[ntp:questions] Re: ntpd, boot time, and hot plugging

David L. Mills mills at udel.edu
Fri Feb 4 04:25:13 UTC 2005


The code I see in the ntpdate source does an adjtime() for all offsets, 
even large ones. I don't see a settimeofday() or equivalent. Thus, if 
you run ntpdate and it produces a large correction (maybe a second or 
more), you should wait until that adjustment is made before starting 
ntpd. That's about 2000 s of wait for a 1-s adjustment with stock Unix 
kernels and slew rate 500 PPM. You wouldn't have to wait that long for a 
Solaris kernel, but you would have to wait. Why not give up and use the 
-g option?


Tom Smith wrote:

> Alain wrote:
>> So, if I manage to set the initial time within a good aproximation od 
>> "real" time using ntpdate using 5 servers as explained earlyer, would 
>> you recomend to delete the drift file and let it start all over again?
>> Does this afect the time for the server to start serving?
> I assume you asked this of me, rather than of Dave. Your method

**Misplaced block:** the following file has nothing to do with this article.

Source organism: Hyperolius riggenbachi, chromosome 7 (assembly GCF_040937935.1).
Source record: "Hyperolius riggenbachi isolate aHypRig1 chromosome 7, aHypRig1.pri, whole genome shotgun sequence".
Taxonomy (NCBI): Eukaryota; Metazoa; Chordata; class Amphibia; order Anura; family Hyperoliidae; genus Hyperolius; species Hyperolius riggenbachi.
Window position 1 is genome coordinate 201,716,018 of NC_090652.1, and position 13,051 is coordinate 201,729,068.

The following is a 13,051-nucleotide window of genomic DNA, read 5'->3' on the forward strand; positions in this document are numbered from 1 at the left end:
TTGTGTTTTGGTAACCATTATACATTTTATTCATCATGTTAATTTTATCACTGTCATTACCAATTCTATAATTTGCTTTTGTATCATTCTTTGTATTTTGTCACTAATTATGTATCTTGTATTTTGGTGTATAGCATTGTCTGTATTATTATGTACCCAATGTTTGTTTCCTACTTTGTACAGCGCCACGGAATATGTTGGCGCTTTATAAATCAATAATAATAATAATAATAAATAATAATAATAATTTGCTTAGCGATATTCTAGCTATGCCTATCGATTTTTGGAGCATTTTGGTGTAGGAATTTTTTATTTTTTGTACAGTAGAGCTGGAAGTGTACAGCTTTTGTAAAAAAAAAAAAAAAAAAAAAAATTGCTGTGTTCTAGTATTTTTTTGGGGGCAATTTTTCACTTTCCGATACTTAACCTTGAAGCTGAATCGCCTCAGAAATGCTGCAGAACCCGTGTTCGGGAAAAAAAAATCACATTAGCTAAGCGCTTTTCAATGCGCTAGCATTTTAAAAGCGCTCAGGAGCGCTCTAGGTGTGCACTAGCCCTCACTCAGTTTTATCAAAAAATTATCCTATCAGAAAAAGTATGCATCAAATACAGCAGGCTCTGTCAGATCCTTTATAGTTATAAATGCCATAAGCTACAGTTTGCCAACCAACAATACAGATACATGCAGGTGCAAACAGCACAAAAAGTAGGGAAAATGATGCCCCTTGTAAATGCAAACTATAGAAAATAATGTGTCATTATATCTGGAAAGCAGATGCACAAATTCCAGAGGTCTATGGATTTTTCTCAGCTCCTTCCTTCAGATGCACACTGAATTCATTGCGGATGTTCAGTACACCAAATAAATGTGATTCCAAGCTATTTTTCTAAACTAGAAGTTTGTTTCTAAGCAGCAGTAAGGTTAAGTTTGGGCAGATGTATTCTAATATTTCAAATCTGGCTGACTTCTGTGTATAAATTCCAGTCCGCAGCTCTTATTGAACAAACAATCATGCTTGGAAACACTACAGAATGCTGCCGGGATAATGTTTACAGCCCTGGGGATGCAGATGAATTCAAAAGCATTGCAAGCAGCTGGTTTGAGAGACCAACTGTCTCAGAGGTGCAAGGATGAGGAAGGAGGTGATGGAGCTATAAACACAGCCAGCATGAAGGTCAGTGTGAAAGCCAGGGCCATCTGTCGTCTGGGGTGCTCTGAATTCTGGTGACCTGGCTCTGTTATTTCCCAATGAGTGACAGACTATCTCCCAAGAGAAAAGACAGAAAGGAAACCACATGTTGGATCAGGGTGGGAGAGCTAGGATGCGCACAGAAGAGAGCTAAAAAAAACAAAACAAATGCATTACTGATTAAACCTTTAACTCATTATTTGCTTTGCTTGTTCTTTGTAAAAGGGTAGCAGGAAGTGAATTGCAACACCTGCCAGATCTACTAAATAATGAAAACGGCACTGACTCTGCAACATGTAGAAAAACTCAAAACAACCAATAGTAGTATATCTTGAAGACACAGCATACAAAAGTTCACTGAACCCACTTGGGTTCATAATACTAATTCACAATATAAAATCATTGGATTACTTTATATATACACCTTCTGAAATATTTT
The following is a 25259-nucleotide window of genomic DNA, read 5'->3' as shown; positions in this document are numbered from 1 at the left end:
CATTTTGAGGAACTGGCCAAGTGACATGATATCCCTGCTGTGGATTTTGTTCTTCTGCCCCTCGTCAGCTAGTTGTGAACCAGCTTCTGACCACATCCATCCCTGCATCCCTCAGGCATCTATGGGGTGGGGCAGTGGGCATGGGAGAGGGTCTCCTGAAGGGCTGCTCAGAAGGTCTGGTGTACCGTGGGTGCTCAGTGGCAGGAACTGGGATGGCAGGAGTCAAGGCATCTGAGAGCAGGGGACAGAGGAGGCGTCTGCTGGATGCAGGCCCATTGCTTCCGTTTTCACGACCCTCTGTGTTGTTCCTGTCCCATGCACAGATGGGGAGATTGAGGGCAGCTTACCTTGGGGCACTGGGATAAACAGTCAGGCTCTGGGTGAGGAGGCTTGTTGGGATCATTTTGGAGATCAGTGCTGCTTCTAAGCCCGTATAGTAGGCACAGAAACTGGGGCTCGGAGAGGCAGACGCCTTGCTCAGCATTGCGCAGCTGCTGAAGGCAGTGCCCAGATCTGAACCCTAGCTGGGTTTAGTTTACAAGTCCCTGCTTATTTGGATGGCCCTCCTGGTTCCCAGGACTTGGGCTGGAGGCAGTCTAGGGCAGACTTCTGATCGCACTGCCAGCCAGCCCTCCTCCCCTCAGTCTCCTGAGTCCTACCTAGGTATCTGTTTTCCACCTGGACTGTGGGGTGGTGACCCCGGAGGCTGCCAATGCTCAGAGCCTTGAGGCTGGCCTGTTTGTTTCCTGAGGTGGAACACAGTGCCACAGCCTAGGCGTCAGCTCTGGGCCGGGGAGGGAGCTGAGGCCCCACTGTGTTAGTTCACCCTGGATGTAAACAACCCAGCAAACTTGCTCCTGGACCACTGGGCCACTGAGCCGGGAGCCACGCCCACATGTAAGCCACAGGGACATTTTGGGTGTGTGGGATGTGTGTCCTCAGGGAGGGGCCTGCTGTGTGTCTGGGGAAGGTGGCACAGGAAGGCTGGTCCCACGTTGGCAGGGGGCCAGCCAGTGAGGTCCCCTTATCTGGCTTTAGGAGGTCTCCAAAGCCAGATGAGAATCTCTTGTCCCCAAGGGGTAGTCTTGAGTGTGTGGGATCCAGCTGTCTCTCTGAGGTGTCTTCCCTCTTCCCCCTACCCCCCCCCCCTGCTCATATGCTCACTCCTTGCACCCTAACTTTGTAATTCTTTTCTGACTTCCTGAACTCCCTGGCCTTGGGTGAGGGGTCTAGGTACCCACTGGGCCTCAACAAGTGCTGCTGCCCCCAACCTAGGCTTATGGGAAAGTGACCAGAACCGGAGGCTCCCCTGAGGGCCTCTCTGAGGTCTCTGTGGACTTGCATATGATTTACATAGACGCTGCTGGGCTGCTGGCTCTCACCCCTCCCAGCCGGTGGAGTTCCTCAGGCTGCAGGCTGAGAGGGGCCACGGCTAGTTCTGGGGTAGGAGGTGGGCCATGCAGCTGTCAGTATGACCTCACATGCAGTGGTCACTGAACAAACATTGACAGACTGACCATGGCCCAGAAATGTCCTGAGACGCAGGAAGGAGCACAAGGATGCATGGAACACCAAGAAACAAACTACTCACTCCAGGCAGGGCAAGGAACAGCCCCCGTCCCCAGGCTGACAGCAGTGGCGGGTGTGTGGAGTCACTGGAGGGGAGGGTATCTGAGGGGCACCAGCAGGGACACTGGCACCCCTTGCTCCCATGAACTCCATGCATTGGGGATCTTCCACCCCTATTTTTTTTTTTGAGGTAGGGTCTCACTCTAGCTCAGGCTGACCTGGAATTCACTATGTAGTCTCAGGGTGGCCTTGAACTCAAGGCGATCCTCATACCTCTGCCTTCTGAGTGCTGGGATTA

> seems to me to excellent.
> If you do that, there should be no need to clean out the
> characteristic drift that was so carefully computed over a long
> period of time. Cleaning out the drift file is a drastic measure
> required only if you do NOT pre-set the clock before starting ntpd
> and you end up, as a result, with a bogus re-calculated drift rate.
> What you have to calculate into the boot time is the time you have
> to block while stepping the clock to the "right" time in the first place.
> Putting ntpdate into the boot sequence means that time will be however
> long it takes for ntpdate to complete, exactly that long, and no longer
> and that when ntpdate completes the rest of your boot sequence, including
> ntpd is "safe". That's why people are unhappy about ntpdate being
> removed without an equivalent way of doing the same thing with
> ntpd:
> 1) step the clock to a "good enough" time
>       do this within a few seconds
>       block while doing it
>       don't touch/change the pre-computed drift while doing this
> 2) start ntpd
> 3) start time-dependent services
> It would certainly be possible for ntpd to do this all by itself,
> but unless I misunderstand, the only way to do this with just
> ntpd at the moment is:
> 1) ntpd -gq
> 2) sleep [guess how long ntpd -gq will take, worst case, to set the clock]
>    -or-
>    spin on ps looking for ntpd to start and then end
> 3) start ntpd [normal operation options]
> 4) start time-dependent services
> Which is not the same thing.
> ________________________________________________________________________
> Tom Smith                       smith at alum.mit.edu,smith at cag.lkg.hp.com
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